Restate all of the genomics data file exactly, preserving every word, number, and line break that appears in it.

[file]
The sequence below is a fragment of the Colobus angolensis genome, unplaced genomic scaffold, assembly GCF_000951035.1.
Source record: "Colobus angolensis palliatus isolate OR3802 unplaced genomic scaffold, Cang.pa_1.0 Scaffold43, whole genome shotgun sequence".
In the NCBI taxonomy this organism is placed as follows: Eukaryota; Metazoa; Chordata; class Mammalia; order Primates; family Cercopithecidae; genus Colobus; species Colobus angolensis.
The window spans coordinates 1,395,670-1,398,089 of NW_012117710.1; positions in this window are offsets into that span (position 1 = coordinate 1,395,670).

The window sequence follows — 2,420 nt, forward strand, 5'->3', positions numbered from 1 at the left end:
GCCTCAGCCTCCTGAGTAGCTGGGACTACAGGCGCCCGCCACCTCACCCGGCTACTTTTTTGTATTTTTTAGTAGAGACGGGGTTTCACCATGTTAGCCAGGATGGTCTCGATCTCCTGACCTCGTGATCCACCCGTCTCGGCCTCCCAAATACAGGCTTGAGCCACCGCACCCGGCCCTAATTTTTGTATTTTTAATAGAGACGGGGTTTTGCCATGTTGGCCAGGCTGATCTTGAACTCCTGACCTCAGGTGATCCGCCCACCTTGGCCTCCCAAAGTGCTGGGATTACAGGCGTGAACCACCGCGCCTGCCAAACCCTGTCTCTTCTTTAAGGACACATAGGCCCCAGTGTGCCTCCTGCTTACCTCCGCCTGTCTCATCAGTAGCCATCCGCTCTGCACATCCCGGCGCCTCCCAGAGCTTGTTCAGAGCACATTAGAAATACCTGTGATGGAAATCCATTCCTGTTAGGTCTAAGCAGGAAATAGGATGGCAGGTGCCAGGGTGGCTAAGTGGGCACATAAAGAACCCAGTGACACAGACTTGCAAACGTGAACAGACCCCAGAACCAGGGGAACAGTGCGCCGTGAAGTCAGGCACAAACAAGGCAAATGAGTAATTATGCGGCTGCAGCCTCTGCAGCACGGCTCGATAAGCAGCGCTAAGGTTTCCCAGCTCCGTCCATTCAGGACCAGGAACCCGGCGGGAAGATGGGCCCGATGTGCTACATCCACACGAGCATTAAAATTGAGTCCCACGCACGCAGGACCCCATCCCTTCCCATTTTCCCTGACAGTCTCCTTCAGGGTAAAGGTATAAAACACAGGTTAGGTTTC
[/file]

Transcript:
The sequence below is a fragment of the Colobus angolensis genome, unplaced genomic scaffold, assembly GCF_000951035.1.
Source record: "Colobus angolensis palliatus isolate OR3802 unplaced genomic scaffold, Cang.pa_1.0 Scaffold43, whole genome shotgun sequence".
In the NCBI taxonomy this organism is placed as follows: Eukaryota; Metazoa; Chordata; class Mammalia; order Primates; family Cercopithecidae; genus Colobus; species Colobus angolensis.
The window spans coordinates 1,395,670-1,398,089 of NW_012117710.1; positions in this window are offsets into that span (position 1 = coordinate 1,395,670).

The window sequence follows — 2,420 nt, forward strand, 5'->3', positions numbered from 1 at the left end:
GCCTCAGCCTCCTGAGTAGCTGGGACTACAGGCGCCCGCCACCTCACCCGGCTACTTTTTTGTATTTTTTAGTAGAGACGGGGTTTCACCATGTTAGCCAGGATGGTCTCGATCTCCTGACCTCGTGATCCACCCGTCTCGGCCTCCCAAATACAGGCTTGAGCCACCGCACCCGGCCCTAATTTTTGTATTTTTAATAGAGACGGGGTTTTGCCATGTTGGCCAGGCTGATCTTGAACTCCTGACCTCAGGTGATCCGCCCACCTTGGCCTCCCAAAGTGCTGGGATTACAGGCGTGAACCACCGCGCCTGCCAAACCCTGTCTCTTCTTTAAGGACACATAGGCCCCAGTGTGCCTCCTGCTTACCTCCGCCTGTCTCATCAGTAGCCATCCGCTCTGCACATCCCGGCGCCTCCCAGAGCTTGTTCAGAGCACATTAGAAATACCTGTGATGGAAATCCATTCCTGTTAGGTCTAAGCAGGAAATAGGATGGCAGGTGCCAGGGTGGCTAAGTGGGCACATAAAGAACCCAGTGACACAGACTTGCAAACGTGAACAGACCCCAGAACCAGGGGAACAGTGCGCCGTGAAGTCAGGCACAAACAAGGCAAATGAGTAATTATGCGGCTGCAGCCTCTGCAGCACGGCTCGATAAGCAGCGCTAAGGTTTCCCAGCTCCGTCCATTCAGGACCAGGAACCCGGCGGGAAGATGGGCCCGATGTGCTACATCCACACGAGCATTAAAATTGAGTCCCACGCACGCAGGACCCCATCCCTTCCCATTTTCCCTGACAGTCTCCTTCAGGGTAAAGGTATAAAACACAGGTTAGGTTTC